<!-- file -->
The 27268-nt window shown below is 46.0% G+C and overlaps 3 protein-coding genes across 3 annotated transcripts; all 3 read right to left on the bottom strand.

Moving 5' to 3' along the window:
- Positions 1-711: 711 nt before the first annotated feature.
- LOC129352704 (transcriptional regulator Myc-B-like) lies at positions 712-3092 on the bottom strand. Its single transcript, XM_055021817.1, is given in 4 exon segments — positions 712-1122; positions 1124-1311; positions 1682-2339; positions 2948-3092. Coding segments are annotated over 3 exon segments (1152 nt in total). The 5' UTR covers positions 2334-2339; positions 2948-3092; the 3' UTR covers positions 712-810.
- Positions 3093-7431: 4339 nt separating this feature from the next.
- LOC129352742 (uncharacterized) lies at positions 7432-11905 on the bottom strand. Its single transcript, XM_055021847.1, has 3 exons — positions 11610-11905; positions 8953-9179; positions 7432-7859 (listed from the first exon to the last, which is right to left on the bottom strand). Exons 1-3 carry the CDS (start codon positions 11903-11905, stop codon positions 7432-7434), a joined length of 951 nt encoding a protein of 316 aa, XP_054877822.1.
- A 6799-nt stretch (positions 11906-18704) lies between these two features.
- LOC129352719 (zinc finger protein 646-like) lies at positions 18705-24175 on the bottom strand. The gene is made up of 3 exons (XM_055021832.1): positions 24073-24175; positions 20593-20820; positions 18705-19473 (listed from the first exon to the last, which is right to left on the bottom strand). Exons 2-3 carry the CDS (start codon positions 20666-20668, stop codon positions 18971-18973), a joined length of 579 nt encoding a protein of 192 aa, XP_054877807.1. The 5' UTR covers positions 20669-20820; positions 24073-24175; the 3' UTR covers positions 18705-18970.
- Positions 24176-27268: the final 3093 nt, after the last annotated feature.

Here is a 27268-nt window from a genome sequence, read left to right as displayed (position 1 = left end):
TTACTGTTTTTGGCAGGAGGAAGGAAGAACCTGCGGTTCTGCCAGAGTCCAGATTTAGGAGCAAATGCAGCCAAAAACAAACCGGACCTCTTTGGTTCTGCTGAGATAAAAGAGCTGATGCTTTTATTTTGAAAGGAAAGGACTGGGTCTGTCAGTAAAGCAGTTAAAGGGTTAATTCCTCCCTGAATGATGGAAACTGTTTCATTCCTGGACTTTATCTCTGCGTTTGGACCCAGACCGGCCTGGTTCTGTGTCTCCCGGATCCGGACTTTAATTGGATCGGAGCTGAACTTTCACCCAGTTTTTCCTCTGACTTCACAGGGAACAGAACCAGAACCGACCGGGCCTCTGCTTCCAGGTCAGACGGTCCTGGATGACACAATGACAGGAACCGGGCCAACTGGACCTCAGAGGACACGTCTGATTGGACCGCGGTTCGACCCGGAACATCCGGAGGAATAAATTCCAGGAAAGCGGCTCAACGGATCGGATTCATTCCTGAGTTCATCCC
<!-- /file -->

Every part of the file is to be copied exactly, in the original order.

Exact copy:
The 27268-nt window shown below is 46.0% G+C and overlaps 3 protein-coding genes across 3 annotated transcripts; all 3 read right to left on the bottom strand.

Moving 5' to 3' along the window:
- Positions 1-711: 711 nt before the first annotated feature.
- LOC129352704 (transcriptional regulator Myc-B-like) lies at positions 712-3092 on the bottom strand. Its single transcript, XM_055021817.1, is given in 4 exon segments — positions 712-1122; positions 1124-1311; positions 1682-2339; positions 2948-3092. Coding segments are annotated over 3 exon segments (1152 nt in total). The 5' UTR covers positions 2334-2339; positions 2948-3092; the 3' UTR covers positions 712-810.
- Positions 3093-7431: 4339 nt separating this feature from the next.
- LOC129352742 (uncharacterized) lies at positions 7432-11905 on the bottom strand. Its single transcript, XM_055021847.1, has 3 exons — positions 11610-11905; positions 8953-9179; positions 7432-7859 (listed from the first exon to the last, which is right to left on the bottom strand). Exons 1-3 carry the CDS (start codon positions 11903-11905, stop codon positions 7432-7434), a joined length of 951 nt encoding a protein of 316 aa, XP_054877822.1.
- A 6799-nt stretch (positions 11906-18704) lies between these two features.
- LOC129352719 (zinc finger protein 646-like) lies at positions 18705-24175 on the bottom strand. The gene is made up of 3 exons (XM_055021832.1): positions 24073-24175; positions 20593-20820; positions 18705-19473 (listed from the first exon to the last, which is right to left on the bottom strand). Exons 2-3 carry the CDS (start codon positions 20666-20668, stop codon positions 18971-18973), a joined length of 579 nt encoding a protein of 192 aa, XP_054877807.1. The 5' UTR covers positions 20669-20820; positions 24073-24175; the 3' UTR covers positions 18705-18970.
- Positions 24176-27268: the final 3093 nt, after the last annotated feature.

Here is a 27268-nt window from a genome sequence, read left to right as displayed (position 1 = left end):
TTACTGTTTTTGGCAGGAGGAAGGAAGAACCTGCGGTTCTGCCAGAGTCCAGATTTAGGAGCAAATGCAGCCAAAAACAAACCGGACCTCTTTGGTTCTGCTGAGATAAAAGAGCTGATGCTTTTATTTTGAAAGGAAAGGACTGGGTCTGTCAGTAAAGCAGTTAAAGGGTTAATTCCTCCCTGAATGATGGAAACTGTTTCATTCCTGGACTTTATCTCTGCGTTTGGACCCAGACCGGCCTGGTTCTGTGTCTCCCGGATCCGGACTTTAATTGGATCGGAGCTGAACTTTCACCCAGTTTTTCCTCTGACTTCACAGGGAACAGAACCAGAACCGACCGGGCCTCTGCTTCCAGGTCAGACGGTCCTGGATGACACAATGACAGGAACCGGGCCAACTGGACCTCAGAGGACACGTCTGATTGGACCGCGGTTCGACCCGGAACATCCGGAGGAATAAATTCCAGGAAAGCGGCTCAACGGATCGGATTCATTCCTGAGTTCATCCC